• Under IRC/IRS rules, both Nos. 1 and 2 are valued at the time of mom’s death. Estate failed to carry burden on this issue.
  • Estate appeal to Maine Law Court; withdrawn.

Maine Estate Tax:PR Liability

  • Metcalf v. Assessor, Sagadahoc Co. Super. Court, AP-11-003.
  • Maine resident appointed as PR of estate probated in Massachusetts. PR assessed personally for unpaid Maine estate tax stemming from estate property located in Maine.
  • PRs among those specifically liable for Maine estate tax. 36 MRS § 4078.
  • Maine estate tax “shall be paid by the [PR] to the extent of assets subject to his control.” 36 MRS § 4065(1).
  • Maine property already sold by PR at time of appointment in Mass. $$ in the estate at that time.
  • PR : because Maine assets (property) no longer under PR’s control, PR could not be personally liable for failing to pay Maine estate tax.
  • Assessor: $$ still in the estate subject to PR’s control at time of appointment. Just a change in form of asset. Then $$ later spent by PR.
  • Court holds for PR for different reason: no jurisdiction over personal liability of a foreign PR appointed in a Mass. probate matter.
  • Probate liability of PR is determined by law of state where probated.
  • Assessor, however, relied on Maine tax statute governing PR liability for Maine tax purposes.
  • PR liable for Maine estate tax. 36 MRS § 4078.
  • For Title 36, PR defined as the “personal representative of the decedent or, if there is no [PR] appointed, qualified and acting within this State, any person who is in the actual or constructive possession of any property included in the gross estate of the decedent.”
  • Court: plain meaning of tax definition of PR must mean local PRs only and not foreign PRs.
  • Court: Maine probate code has separate definitions of and rules for PR and “Foreign PR,” so tax definition must make a similar distinction.
  • Result: Court has no jurisdiction over foreign PR’s liability here. Only Mass. has jurisdiction over PR and PR’s personal liability.
  • Query: Might the Legislature want a broader definition of PR in Title 36 for tax purposes to help ensure that all Maine estate taxes get paid, regardless of how the estate containing Maine property is probated?
  • Appeal by Assessor to Maine Law Court.

Maine Use Tax

  • Maine use tax imposed at the same rate as Maine sales tax on the storage, use or other consumption of tangible personal property in Maine. 36 MRS § 1861.
  • Aircraft:
    • Blue Yonder, LLC v. Assessor, 2011 ME 49, 17 A.3d 667.
    • Victor Bravo Aviation, LLC v. Assessor, 2011 ME 50, 17 A.3d 1237 (“Victor Bravo I”).
  • TPs in both cases argue: 1) exempt by 36 MRS § 1760(23-C) (immediate removal from Maine); 2) exempt by 36 MRS § 1760(82) (delivery outside of Maine); 3) Commerce Clause, etc.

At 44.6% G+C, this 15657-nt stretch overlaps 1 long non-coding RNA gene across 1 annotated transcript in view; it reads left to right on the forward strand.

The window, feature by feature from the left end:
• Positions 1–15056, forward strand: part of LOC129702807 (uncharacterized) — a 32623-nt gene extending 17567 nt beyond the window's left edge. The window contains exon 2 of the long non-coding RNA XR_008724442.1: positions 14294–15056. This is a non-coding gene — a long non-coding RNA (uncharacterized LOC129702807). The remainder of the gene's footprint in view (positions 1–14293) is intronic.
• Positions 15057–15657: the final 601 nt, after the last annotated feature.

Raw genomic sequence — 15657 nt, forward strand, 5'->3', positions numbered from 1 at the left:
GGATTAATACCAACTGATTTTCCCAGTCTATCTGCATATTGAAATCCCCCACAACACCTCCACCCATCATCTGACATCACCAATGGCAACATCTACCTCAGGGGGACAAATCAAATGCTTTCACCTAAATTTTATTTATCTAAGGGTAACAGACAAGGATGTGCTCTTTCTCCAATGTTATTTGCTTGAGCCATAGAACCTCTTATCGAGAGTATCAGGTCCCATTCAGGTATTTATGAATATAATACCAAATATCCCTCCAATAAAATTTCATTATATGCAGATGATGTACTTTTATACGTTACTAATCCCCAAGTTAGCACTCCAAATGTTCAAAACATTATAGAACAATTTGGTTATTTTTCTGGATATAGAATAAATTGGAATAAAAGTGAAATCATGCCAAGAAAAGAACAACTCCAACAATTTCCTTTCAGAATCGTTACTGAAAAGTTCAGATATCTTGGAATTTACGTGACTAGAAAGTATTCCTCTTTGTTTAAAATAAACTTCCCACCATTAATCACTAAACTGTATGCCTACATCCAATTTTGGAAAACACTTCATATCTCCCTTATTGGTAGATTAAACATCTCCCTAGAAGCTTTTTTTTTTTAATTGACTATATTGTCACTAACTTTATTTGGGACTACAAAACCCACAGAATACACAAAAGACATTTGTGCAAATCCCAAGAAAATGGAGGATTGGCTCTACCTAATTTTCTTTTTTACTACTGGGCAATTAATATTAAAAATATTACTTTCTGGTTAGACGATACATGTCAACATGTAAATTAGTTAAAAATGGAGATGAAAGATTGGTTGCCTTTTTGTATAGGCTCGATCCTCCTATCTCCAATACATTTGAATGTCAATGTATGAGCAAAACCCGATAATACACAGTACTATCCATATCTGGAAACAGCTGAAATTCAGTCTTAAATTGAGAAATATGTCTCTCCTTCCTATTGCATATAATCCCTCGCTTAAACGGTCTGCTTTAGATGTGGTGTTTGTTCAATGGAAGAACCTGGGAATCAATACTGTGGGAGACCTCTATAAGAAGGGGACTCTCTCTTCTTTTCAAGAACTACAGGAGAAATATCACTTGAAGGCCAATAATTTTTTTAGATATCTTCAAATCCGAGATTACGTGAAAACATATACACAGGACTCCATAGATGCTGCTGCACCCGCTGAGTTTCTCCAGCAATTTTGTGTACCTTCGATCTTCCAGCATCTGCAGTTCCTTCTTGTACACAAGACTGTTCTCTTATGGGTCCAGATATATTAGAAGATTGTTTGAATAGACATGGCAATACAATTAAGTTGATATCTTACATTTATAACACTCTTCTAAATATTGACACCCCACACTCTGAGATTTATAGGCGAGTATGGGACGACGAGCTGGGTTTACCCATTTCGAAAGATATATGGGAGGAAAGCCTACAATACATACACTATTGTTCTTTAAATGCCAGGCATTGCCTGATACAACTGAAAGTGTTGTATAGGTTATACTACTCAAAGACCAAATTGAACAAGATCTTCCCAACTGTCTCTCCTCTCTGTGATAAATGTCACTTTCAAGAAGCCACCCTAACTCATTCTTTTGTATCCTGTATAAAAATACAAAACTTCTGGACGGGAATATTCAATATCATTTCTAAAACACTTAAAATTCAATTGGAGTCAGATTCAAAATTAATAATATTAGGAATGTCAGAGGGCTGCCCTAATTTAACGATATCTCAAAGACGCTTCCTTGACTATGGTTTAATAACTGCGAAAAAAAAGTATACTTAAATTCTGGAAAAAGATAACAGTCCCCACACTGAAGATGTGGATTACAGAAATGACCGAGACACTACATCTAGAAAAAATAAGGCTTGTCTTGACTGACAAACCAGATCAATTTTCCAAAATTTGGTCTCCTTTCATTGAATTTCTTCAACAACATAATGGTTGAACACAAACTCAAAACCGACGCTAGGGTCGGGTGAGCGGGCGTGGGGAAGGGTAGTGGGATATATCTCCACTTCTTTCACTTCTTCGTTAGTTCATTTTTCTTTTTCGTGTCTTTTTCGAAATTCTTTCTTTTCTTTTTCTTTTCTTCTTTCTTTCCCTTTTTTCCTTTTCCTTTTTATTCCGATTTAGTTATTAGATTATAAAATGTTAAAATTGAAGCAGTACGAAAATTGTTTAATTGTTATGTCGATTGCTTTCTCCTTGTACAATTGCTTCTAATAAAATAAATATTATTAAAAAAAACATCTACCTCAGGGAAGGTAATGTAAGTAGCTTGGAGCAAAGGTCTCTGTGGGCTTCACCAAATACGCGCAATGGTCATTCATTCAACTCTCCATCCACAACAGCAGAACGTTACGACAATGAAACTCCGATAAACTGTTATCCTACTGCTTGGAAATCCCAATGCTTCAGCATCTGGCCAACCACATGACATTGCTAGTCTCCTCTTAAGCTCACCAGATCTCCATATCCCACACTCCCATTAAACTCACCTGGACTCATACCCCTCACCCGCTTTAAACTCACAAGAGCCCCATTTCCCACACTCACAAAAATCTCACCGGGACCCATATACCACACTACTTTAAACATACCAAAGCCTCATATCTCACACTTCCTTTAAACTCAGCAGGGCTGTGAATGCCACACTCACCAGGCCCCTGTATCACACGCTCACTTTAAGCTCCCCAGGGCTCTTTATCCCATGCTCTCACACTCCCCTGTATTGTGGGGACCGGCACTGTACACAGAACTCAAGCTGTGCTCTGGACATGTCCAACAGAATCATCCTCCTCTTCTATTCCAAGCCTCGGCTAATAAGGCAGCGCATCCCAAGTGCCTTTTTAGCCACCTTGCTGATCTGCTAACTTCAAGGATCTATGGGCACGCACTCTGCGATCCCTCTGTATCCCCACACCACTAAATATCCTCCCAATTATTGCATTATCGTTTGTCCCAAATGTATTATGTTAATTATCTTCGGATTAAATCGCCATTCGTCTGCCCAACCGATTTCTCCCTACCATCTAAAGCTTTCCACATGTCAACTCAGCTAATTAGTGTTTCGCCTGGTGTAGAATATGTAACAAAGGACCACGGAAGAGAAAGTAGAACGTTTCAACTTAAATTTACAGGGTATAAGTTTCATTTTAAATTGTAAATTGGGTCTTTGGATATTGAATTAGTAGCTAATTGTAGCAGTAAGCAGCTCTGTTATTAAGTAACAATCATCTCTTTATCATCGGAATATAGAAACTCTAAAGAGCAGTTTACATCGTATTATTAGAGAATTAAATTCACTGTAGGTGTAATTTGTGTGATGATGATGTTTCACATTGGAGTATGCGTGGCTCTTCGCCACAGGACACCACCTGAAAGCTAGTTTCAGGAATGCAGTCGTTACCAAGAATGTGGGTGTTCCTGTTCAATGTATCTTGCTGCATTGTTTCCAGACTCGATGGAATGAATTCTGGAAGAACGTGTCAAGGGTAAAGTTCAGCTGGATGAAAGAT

• And: exempt by 36 MRS § 1760(45)(B) - Certain Property Purchased Outside of Maine:
  • “Sales of property purchased and used by the present owner outside the State: … -(B) For more than 12 months in all other cases.”
  • Assessor’s position: any in-state storage/use during 12 months following out-of-state purchase of property defeats exemption.
  • TP position: any out-of-state use during 12 months entitles one to the exemption.
  • Maine Law Court: decides that 36 MRS § 1760(45)(B) is ambiguous. Susceptible to more than 1 reasonable interpretation.
  • Law Court’s (4-2) creates a test:
  • Section 1760(45)(B) applies if use of the aircraft outside of Maine was “sufficiently substantial” to warrant Maine’s use tax.
  • Blue Yonder: 21-25 Maine days – no use tax.
  • Victor Bravo I: 156 Maine days – use tax. Unlike Blue Yonder, Maine use not minimal, but substantial and ongoing.
  • Dissents in both: Legislature didn’t make this test, and there is no line.
    • Q: How do you measure/compare activity inside vs. outside of Maine under the Blue Yonder test?
    • Q: Where is the line under the new test?
    • Q: How does the test work for other kinds of property purchased out-of-state and then brought into Maine for use?
    • Q: How do you know if there is Maine use tax liability?


(Stay tuned. More to come.)

Other Decisions

  • Interest abatement: Victor Bravo Aviation, LLC v. Assessor, 2012 ME 32, 39 A.3d 65 (“Victor Bravo II”).
    • Law Court interprets the interest abatement standard in 36 MRS § 186.
    • The standards is “a highly discretionary standard that is not easily met by the taxpayer.”
    • Furthers principle of time value of money.
  • Sears, Roebuck & Co. v. Assessor, 2012 ME 110, _ A.3d _. Bad Debt Sales Tax Credit: 36 MRS § 1811-A.
  • Sears paid the full amount of sales tax due on goods sold from its Maine retail stores.
  • Sears had financing agreement with 3rd party creditor when payment plan elected by customers: Sears received full payment (including sales tax), and 3rd party creditor collected payment for goods purchased.
  • 3rd Party charged off bed debts when it was unable to collect from customers. Sears claimed bad debt sales tax credit for those amounts.
  • Law Court reaffirms principle that two separate corporations cannot be treated as a single entity for purposes of obtaining the bad debt sales tax credit.
  • Consistent with prior Law Court decisions on the same subject:
    • Linnehan Leasing v. Assessor, 2006 ME 33, 898 A.2d 408; and
    • DaimlerChrysler Services North America, LLC v. Assessor, 2003 ME 27, 817 A.2d 862

Related Documents